Banks based in Britain will lose access to EU markets after Brexit unless the country remains in the broader European trading group that includes nations such as Norway, the head of Germany’s Bundesbank warned yesterday.
Jens Weidmann, signalling a tough line from Germany on the Brexit divorce talks to come, said Britain would need to be in the European Economic Area (EEA) to keep the so-called passporting rights that allow its banks sell their services across the EU.
The EEA is the trading club comprising the 28 EU states plus Norway, Iceland and Liechtenstein, three non-EU nations who can access the bloc’s single market in return for applying its rules and accepting the free movement of EU citizens.
“Passporting rights are tied to the single market and would automatically cease to apply if Great Britain is no longer at least part of the European Economic Area,” German central bank chief Mr Weidmann, who is also on the governing council of the European Central Bank, said.
That warning coincided with British prime minister Theresa May setting up meetings with some of the biggest US companies in New York to attempt to reassure them that Brexit shouldn’t be a reason to pull investment from the UK.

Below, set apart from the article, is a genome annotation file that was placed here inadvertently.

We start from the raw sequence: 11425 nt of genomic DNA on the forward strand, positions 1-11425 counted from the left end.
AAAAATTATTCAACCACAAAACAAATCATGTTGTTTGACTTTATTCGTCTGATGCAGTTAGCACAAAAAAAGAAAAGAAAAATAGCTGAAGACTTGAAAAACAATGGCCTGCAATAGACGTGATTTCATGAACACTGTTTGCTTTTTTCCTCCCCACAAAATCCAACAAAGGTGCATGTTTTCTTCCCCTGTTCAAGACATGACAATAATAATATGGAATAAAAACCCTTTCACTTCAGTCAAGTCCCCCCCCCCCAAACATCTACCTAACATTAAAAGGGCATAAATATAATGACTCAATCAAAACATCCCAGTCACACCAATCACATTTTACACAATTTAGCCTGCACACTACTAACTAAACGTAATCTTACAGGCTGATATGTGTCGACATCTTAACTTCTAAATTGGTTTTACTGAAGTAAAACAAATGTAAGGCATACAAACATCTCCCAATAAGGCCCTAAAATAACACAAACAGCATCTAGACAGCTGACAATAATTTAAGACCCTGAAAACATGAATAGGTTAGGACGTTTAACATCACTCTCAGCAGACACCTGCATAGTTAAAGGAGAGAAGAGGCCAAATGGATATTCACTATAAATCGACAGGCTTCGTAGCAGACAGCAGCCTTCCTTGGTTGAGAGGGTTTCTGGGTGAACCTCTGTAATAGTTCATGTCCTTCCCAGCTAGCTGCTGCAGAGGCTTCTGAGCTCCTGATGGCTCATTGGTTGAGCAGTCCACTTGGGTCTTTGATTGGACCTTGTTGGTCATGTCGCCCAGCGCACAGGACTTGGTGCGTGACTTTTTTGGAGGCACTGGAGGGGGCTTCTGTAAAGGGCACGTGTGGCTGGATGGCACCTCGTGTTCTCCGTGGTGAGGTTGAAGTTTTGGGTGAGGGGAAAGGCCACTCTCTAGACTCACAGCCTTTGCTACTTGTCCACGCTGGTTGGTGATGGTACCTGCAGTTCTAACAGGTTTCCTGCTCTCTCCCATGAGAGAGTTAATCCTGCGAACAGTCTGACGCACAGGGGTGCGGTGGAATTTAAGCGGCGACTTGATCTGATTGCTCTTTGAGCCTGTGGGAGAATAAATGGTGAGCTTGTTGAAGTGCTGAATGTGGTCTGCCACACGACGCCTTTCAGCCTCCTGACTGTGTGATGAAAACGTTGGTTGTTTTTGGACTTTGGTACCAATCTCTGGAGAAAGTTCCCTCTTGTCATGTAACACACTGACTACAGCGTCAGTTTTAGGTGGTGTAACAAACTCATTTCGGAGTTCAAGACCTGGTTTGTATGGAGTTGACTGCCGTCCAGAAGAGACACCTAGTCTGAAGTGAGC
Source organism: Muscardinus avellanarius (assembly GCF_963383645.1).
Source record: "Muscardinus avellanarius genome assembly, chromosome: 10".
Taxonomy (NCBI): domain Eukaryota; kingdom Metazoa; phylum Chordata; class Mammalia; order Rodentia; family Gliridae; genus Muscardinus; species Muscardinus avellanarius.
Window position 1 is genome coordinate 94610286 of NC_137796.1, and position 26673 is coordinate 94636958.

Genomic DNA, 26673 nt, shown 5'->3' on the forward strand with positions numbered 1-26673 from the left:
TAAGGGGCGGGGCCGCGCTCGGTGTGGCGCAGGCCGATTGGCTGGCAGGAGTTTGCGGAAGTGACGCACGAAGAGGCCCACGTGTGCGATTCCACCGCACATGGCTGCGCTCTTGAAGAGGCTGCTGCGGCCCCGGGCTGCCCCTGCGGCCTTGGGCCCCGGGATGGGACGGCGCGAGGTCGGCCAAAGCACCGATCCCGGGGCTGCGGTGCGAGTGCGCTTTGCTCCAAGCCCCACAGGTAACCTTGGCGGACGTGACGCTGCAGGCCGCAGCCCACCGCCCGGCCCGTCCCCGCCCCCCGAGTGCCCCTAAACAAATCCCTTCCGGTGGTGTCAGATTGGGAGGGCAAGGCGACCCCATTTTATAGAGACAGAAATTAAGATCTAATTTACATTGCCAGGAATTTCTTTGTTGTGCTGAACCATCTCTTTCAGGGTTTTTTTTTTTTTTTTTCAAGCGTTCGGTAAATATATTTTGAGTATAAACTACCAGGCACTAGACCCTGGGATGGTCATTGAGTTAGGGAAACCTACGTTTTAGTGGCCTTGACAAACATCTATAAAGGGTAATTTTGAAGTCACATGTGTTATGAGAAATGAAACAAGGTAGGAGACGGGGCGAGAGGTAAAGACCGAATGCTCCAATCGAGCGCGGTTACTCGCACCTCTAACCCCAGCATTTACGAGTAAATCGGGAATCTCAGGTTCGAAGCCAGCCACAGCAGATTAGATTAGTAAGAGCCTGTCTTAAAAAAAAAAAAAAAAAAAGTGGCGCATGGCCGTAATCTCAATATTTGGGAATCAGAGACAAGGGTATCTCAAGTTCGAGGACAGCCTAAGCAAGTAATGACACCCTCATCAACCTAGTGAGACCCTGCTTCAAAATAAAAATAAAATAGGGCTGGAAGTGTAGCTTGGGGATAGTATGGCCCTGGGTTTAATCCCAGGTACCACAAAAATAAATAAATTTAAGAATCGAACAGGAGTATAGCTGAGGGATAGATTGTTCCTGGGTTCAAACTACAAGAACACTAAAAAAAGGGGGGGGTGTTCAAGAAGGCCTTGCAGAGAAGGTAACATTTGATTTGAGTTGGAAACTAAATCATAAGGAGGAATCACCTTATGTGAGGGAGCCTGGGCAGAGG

Aside from attending the UN General Assembly, Ms May will meet Goldman Sachs, Amazon, BlackRock, IBM and Morgan Stanley.
Meanwhile, a new survey from Lloyds Bank yesterday showed British companies scaled back their investment plans in the month after the Brexit vote; a further sign the decision is likely to have a lasting impact on the UK economy.
The bank’s overall business confidence index, which averages the expected sales, orders and profits of 1,500 companies over the next six months, fell to a four-year low of 12%, from 38% in January.
Companies taking part in the survey, mostly SMEs, expected to export less and were much less likely to hire or increase capital spending.
Businesses in the service sector, Britain’s largest, were the worst hit as their confidence dropped 30 points on average.
Lloyds said Brexit uncertainty is set to continue for the foreseeable future. n Reuters and Bloomberg
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